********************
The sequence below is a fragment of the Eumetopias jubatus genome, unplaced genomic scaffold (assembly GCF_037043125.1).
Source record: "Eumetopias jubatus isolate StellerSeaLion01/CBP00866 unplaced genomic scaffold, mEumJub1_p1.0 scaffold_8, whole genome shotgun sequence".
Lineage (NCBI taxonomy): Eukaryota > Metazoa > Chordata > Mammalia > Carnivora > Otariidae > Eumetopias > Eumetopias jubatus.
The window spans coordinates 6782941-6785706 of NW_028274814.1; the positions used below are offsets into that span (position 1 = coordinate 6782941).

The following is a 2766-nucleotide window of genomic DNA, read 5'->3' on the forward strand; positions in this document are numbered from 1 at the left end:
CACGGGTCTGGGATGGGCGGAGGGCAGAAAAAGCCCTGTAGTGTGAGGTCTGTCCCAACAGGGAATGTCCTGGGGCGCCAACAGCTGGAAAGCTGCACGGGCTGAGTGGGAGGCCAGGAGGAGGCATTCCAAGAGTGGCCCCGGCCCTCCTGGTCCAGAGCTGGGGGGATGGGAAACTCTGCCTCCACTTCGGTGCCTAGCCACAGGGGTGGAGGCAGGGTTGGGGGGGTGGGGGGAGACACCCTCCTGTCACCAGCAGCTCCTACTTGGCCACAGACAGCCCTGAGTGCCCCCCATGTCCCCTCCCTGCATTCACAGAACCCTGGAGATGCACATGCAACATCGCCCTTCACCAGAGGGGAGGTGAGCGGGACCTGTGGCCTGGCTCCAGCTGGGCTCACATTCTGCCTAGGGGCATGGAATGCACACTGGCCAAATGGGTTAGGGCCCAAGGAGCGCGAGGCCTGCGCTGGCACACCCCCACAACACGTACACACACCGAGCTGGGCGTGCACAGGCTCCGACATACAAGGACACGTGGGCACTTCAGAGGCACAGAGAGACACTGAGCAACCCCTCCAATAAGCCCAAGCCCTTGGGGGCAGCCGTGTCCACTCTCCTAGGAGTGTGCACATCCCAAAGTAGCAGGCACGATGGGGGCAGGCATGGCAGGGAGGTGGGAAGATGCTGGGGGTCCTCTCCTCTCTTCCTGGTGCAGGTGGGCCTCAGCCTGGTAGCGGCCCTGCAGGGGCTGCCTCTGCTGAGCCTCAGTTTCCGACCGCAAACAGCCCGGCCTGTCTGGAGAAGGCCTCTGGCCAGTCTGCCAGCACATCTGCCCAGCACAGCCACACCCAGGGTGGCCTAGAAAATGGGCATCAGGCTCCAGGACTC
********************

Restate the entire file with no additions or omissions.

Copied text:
The sequence below is a fragment of the Eumetopias jubatus genome, unplaced genomic scaffold (assembly GCF_037043125.1).
Source record: "Eumetopias jubatus isolate StellerSeaLion01/CBP00866 unplaced genomic scaffold, mEumJub1_p1.0 scaffold_8, whole genome shotgun sequence".
Lineage (NCBI taxonomy): Eukaryota > Metazoa > Chordata > Mammalia > Carnivora > Otariidae > Eumetopias > Eumetopias jubatus.
The window spans coordinates 6782941-6785706 of NW_028274814.1; the positions used below are offsets into that span (position 1 = coordinate 6782941).

The following is a 2766-nucleotide window of genomic DNA, read 5'->3' on the forward strand; positions in this document are numbered from 1 at the left end:
CACGGGTCTGGGATGGGCGGAGGGCAGAAAAAGCCCTGTAGTGTGAGGTCTGTCCCAACAGGGAATGTCCTGGGGCGCCAACAGCTGGAAAGCTGCACGGGCTGAGTGGGAGGCCAGGAGGAGGCATTCCAAGAGTGGCCCCGGCCCTCCTGGTCCAGAGCTGGGGGGATGGGAAACTCTGCCTCCACTTCGGTGCCTAGCCACAGGGGTGGAGGCAGGGTTGGGGGGGTGGGGGGAGACACCCTCCTGTCACCAGCAGCTCCTACTTGGCCACAGACAGCCCTGAGTGCCCCCCATGTCCCCTCCCTGCATTCACAGAACCCTGGAGATGCACATGCAACATCGCCCTTCACCAGAGGGGAGGTGAGCGGGACCTGTGGCCTGGCTCCAGCTGGGCTCACATTCTGCCTAGGGGCATGGAATGCACACTGGCCAAATGGGTTAGGGCCCAAGGAGCGCGAGGCCTGCGCTGGCACACCCCCACAACACGTACACACACCGAGCTGGGCGTGCACAGGCTCCGACATACAAGGACACGTGGGCACTTCAGAGGCACAGAGAGACACTGAGCAACCCCTCCAATAAGCCCAAGCCCTTGGGGGCAGCCGTGTCCACTCTCCTAGGAGTGTGCACATCCCAAAGTAGCAGGCACGATGGGGGCAGGCATGGCAGGGAGGTGGGAAGATGCTGGGGGTCCTCTCCTCTCTTCCTGGTGCAGGTGGGCCTCAGCCTGGTAGCGGCCCTGCAGGGGCTGCCTCTGCTGAGCCTCAGTTTCCGACCGCAAACAGCCCGGCCTGTCTGGAGAAGGCCTCTGGCCAGTCTGCCAGCACATCTGCCCAGCACAGCCACACCCAGGGTGGCCTAGAAAATGGGCATCAGGCTCCAGGACTC